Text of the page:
cWebApp is the class for the outermost container object of all other web objects in your web application.
Please see Developing Web Applications for more in-depth information about developing Web Applications.
Create your application's cWebApp object inside the WebApp.src file. There will be one and only one cWebApp object per web application. When you run the "Desktop Web Project" or "Mobile Web Project" wizard in the Studio, it will create a WebApp.src file containing a cWebApp object.
The cWebApp object wraps your application's Web Views (cWebView), Web Dialogs (cWebModalDialog) and the main menu and toolbar system (cWebCommandBar).
The cWebApp object also wraps all web server components - Web services (cWebService), low level HTTP services (cWebHttpHandler), ASP page services (cWebASPClassicObject) and helper web components (cWebComponent) - your application may provide. If your application only uses web server components (i.e., it does not use the web framework's UI components) it is a basic web application and you may use the cWebAppBasic class to wrap these components.
See web application types (need link) for a description of the different web application types.
The global variable ghoWebApp stores the cWebApp object handle. Use this to send messages and get and set properties of the cWebApp object from any other object in your application.
Windows Applications, by default, include a connection dialog (included via "Use DatabaseLoginDialog.dg"). Since Web Applications cannot display Windows dialogs and the DataFlex Web Application Service typically uses a different Windows user id than your Studio developer Windows user id, especially when deploying an application, we have added a Windows application template in the Studio under File > Create New > Project named "Managed Connection Login Project". This creates a small Windows application that allows you to set the credentials for Managed Applications. Once it has been run, you can then run a Web Application in the same workspace to use those credentials.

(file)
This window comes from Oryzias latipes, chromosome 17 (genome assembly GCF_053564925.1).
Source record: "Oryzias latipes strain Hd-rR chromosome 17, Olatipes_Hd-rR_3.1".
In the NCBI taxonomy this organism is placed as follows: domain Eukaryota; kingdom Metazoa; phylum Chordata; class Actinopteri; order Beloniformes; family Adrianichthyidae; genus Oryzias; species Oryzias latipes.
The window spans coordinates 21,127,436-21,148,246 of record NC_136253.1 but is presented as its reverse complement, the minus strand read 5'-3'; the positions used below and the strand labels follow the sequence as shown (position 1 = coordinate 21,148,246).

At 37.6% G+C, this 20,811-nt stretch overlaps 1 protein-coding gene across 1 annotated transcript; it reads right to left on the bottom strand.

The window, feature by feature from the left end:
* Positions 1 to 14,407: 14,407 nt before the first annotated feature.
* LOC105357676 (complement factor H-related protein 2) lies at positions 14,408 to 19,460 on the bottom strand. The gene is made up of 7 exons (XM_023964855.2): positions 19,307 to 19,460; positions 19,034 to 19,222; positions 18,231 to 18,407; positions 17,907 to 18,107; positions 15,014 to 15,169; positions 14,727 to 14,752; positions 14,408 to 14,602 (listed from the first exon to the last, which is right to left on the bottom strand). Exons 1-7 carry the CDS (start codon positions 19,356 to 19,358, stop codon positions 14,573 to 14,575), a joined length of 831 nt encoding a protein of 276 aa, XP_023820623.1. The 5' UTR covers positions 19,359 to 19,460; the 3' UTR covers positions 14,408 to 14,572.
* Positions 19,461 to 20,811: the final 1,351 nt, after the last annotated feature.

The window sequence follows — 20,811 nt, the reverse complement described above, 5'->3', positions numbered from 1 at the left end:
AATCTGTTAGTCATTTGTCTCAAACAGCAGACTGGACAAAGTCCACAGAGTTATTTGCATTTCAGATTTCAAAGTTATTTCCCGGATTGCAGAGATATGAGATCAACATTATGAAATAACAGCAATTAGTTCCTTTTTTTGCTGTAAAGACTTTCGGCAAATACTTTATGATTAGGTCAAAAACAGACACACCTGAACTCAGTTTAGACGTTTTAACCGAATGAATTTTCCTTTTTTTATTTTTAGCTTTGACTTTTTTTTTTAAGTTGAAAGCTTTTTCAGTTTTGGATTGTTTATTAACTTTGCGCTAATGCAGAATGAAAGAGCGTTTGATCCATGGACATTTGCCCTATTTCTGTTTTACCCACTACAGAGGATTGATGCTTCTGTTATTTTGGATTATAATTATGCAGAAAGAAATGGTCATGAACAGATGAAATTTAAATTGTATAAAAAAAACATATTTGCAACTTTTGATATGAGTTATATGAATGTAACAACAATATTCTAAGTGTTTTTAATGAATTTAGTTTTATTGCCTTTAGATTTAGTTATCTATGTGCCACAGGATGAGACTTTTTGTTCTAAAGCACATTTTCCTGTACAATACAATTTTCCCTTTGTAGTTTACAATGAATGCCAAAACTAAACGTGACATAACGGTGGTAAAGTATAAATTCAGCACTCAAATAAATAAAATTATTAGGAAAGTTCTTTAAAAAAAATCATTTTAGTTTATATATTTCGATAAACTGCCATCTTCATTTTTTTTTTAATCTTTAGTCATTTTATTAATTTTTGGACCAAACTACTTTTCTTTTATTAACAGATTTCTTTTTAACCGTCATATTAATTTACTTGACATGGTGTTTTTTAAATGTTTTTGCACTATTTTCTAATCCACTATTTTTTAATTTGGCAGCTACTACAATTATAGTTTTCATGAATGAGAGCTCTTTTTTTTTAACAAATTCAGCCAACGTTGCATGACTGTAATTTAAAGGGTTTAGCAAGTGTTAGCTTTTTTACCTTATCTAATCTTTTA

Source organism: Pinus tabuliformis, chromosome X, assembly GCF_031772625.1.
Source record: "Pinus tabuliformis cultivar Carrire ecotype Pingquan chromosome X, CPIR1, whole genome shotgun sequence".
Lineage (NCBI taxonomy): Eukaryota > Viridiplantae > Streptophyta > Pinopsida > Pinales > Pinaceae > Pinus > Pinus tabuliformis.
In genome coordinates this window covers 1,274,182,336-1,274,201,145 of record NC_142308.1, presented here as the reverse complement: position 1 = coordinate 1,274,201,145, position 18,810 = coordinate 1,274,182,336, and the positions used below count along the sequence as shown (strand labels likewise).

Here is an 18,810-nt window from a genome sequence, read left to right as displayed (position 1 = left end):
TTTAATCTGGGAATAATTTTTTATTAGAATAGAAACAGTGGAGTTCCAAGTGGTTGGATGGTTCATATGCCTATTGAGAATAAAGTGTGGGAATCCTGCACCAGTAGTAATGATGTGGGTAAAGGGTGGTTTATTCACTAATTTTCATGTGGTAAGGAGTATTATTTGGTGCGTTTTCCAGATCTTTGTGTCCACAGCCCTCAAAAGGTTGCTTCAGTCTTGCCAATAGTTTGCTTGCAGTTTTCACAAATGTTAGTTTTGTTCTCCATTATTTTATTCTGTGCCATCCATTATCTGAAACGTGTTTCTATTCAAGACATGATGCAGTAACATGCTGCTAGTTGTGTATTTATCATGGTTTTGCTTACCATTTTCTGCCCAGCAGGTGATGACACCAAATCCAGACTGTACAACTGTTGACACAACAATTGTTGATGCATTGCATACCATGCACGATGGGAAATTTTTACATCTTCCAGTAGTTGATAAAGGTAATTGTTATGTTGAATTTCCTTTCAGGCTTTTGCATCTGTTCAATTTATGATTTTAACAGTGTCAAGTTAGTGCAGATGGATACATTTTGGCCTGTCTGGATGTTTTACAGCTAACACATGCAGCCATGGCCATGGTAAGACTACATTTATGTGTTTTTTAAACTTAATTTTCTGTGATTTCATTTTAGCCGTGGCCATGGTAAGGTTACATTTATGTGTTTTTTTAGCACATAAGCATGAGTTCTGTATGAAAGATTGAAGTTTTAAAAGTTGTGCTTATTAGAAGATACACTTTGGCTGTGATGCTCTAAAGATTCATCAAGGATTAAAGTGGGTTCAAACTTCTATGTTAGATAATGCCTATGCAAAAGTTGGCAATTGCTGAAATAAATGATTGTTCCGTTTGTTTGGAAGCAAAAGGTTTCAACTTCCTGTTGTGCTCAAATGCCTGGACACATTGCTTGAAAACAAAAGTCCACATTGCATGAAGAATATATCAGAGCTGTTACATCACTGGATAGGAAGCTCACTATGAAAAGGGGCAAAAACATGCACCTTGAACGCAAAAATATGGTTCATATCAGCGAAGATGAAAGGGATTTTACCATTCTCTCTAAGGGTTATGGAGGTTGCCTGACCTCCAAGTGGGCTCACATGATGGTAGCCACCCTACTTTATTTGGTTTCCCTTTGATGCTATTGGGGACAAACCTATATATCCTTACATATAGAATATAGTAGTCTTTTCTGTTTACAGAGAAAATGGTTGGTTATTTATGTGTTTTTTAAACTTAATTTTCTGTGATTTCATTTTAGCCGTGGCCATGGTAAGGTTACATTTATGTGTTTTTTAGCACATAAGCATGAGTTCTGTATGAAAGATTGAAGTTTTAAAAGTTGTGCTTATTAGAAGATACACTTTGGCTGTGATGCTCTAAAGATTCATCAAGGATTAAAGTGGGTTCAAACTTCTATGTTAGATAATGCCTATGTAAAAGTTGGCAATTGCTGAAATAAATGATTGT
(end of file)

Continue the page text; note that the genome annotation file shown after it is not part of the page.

The DataFlex Web Framework supports three styles of web applications: Desktop and Mobile/Touch and Basic (link to overview). The cWebApp object is used to support Desktop and Mobile/Touch applications. cWebAppBasic is used to support Basic applications.
Desktop style web applications use our user-driven interface. This interface provides most of the user interface features of a native Windows application. It is best suited for web applications with a larger/more complex user interface that would be accessed via browser on a desktop/laptop system.
The mobile/touch style works well on a range of browser devices from mobile phones, to tablets on up to desktop browsers. It utilizes a drilldown interface; this style assumes that an application is used by navigating forward until you find what you are looking for. You "drill down" by navigating forward from one view to another view.
Set peApplicationStyle to determine whether the web application will use the desktop (user-driven), or the mobile/touch (drilldown) application style.
Desktop and Mobile/touch web applications use a different structure of objects to represent their navigational elements such as menus, breadcrumbs, etc.
This sample demonstrates a "Desktop Style" web application object (cWebApp) containing a command bar (cWebCommandBar) with embedded menu bar (cWebMenuBar) and tool bar (cWebToolbar) followed by use statements for the web application's views.
The psTheme property setting specifies the application's visual theme. The psEncryptPassword property setting gives the web application a unique encryption key.
Object oApplication is a cApplication Object oConnection is a cConnection Use LoginEncryption.pkg End_Object End_Object Object oWebApp is a cWebApp Set psTheme to "Df_Flat_Desktop" Object oCommandbar is a cWebCommandbar Object oMenuBar is a cWebMenuBar Object oFileMenu is a cWebMenuItem // ... // child objects not shown // ... End_Object Object oFileToolBar is a cWebToolBar // ... // child objects not shown // ... End_Object End_Object // Use statements for Web Views and Web Services are located here Use MyView.wo End_Object Send StartWebApp of ghoWebApp
This sample demonstrates a "Mobile/Touch Style" web application object (cWebApp) containing a view stack (cWebViewStack) and a header panel (cWebPanel) followed by use statements for the web application's views.
The peApplicationStyle property is set to wvsDrillDown to specify that the application uses Mobile/Touch Drill Down navigation.
Mobile/Touch web applications do not use command bar objects, instead a structure of panels is used to organize items such as: a menu button (cWebMenuButton), breadcrumb trail (cWebBreadcrumb) and an action bar (cWebActionBar).